The collection of interactive, immersive, and provocative creations also includes an Emmy Award-winning virtual reality film; an acclaimed installation examining the resources, human labour, and algorithmic processing of a virtual assistant technology system; and a kinetic sculpture named ‘Albert’ that has been delighting audiences for 54 years, among many other displays.
The cybernetic futures lead at the School said the exhibition speaks firmly to the School’s approach of observing the past to help shape a course for the role of technologies in today’s world. He noted that for the first time, historic, contemporary, and conceptual cybernetic works are being brought together in a unique exhibition. People are invited to take a tour through time and learn about the history of technology and art and how this contributed to cybernetics and the multimedia, tech and music enjoyed today.
The Indian Space Research Organisation’s (ISRO) Polar Satellite Launch Vehicle (PSLV) has launched nine satellites, including eight nanosatellites, into space from the first launch pad at the Satish Dhawan Space Centre in Andhra Pradesh.
The 44-metre-long rocket’s primary payload is the Earth Observation Satellite-6 (EOS-6) or Oceansat-3, a third-generation satellite to monitor oceans. It is a follow up to OceanSat-1 or IRS-P4 and OceanSat-2 launched in 1999 and 2009, respectively. Oceansat-3 will provide data about ocean colour, sea surface temperature, and wind vector data for oceanography, climatology, and meteorological applications.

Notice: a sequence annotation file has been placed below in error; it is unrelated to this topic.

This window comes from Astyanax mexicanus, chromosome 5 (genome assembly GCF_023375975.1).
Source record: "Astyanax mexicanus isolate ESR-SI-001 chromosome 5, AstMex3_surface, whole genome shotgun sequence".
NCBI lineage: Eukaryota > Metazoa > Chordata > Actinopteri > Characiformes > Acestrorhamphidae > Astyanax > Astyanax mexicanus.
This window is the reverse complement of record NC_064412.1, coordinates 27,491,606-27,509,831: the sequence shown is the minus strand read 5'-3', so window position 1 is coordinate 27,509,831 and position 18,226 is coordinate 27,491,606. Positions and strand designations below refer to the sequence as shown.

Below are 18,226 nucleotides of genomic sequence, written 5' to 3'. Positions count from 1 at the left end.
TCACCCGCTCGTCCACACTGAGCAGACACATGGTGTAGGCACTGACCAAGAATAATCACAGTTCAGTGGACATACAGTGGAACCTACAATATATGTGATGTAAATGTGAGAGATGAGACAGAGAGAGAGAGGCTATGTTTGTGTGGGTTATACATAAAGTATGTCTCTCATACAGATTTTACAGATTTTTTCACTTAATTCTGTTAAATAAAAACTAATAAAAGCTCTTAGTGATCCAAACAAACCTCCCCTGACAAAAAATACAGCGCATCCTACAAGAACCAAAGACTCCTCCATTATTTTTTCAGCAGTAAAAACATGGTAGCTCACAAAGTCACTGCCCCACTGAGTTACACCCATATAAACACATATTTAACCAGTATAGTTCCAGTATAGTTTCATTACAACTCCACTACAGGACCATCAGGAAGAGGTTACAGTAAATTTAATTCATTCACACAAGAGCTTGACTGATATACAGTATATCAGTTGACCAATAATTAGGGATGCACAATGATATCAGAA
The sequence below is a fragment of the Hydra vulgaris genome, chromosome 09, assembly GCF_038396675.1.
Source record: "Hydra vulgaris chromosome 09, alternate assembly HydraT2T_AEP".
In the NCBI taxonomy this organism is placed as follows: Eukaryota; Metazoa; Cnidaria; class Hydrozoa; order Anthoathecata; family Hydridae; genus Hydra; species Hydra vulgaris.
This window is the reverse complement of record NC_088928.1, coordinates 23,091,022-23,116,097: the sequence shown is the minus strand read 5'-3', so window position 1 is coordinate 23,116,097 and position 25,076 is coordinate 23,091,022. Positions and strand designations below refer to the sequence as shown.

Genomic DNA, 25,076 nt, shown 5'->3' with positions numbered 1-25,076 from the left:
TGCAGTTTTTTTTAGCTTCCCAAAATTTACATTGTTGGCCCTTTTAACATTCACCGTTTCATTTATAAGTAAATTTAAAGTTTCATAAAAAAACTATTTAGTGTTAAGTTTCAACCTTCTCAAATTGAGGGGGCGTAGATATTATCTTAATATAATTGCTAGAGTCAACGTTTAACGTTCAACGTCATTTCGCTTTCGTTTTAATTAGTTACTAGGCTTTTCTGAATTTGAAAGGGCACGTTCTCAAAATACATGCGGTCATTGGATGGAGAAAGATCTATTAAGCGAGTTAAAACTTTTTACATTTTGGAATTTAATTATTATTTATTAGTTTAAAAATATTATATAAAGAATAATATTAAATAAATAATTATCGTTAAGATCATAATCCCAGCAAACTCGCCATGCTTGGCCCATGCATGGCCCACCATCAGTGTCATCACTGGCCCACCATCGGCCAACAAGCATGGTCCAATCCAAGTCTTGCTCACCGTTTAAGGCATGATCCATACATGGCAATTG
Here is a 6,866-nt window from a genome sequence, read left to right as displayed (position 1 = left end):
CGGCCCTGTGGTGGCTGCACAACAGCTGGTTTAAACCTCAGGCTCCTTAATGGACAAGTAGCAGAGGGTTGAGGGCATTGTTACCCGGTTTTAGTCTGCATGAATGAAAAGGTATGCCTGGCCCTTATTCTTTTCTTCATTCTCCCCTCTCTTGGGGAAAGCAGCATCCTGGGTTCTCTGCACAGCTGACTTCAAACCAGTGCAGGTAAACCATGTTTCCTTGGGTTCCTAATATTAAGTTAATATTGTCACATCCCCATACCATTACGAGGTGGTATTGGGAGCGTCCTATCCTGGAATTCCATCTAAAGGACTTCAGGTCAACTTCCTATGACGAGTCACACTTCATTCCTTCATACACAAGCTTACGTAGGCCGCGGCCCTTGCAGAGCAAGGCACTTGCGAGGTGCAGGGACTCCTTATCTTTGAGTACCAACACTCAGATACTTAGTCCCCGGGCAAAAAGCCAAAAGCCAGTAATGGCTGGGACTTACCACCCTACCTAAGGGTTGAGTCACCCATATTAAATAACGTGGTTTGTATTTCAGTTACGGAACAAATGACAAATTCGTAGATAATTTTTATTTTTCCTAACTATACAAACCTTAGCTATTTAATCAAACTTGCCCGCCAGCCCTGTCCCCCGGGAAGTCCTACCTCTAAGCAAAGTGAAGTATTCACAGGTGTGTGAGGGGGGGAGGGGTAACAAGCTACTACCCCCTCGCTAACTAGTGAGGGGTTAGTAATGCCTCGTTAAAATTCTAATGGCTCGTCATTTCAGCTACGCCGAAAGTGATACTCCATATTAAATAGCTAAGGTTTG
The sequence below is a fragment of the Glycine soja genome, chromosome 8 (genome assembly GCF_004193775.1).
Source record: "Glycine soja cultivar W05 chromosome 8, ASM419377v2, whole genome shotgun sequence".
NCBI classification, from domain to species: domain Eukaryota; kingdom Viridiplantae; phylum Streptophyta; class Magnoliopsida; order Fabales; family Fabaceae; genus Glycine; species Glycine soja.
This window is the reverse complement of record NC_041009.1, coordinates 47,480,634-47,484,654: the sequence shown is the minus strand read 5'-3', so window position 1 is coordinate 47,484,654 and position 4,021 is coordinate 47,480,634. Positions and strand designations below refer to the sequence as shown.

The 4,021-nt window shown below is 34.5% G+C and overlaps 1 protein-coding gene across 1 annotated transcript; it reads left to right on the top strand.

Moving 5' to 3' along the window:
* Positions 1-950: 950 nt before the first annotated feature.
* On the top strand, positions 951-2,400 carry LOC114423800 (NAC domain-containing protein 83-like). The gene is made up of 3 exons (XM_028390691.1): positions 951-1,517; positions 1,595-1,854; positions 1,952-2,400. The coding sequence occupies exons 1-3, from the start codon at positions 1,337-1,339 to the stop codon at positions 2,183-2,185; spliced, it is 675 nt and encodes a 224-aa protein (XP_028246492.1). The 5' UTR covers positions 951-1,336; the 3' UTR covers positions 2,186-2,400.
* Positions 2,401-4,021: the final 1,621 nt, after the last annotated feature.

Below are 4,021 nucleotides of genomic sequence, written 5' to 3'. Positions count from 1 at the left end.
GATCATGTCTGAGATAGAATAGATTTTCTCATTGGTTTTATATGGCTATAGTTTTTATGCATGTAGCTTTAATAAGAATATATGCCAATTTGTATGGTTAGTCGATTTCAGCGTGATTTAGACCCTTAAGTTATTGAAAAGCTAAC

The Oceansat-3 was placed in the polar orbit at a height of about 740 kilometres above sea level. While it weighs approximately 1,100 kilogrammes, which is only slightly heavier than Oceansat-1, for the first time in this series, it houses three ocean observing sensors. These include an Ocean Colour Monitor (OCM-3), Sea Surface Temperature Monitor (SSTM), and Ku-Band scatterometer (SCAT-3). There is also an ARGOS payload, a press release mentioned.
The OCM-3, with a high signal-to-noise ratio, is expected to improve accuracy in the daily monitoring of phytoplankton. This has a wide range of operational and research applications including fishery resource management, ocean carbon uptake, harmful algal bloom alerts, and climate studies. The SSTM will provide ocean surface temperature, which is a critical ocean parameter to provide various forecasts ranging from fish aggregation to cyclone genesis and movement. Temperature is a key parameter required to monitor the health of the coral reefs, and if needed, to provide coral bleaching alerts. The Ku-Band Pencil beam scatterometre will provide a high-resolution wind vector (speed and direction) at the ocean surface, which will be useful for seafarers, including fishermen and shipping companies. Data regarding temperature and wind is also particularly important for ocean and weather models to improve their forecast accuracies.
ARGOS is a communication payload jointly developed with France and it is used for low-power (energy-efficient) communications including marine robotic floats (Argo floats), fish-tags, drifters, and distress alert devices valuable in search and rescue operations.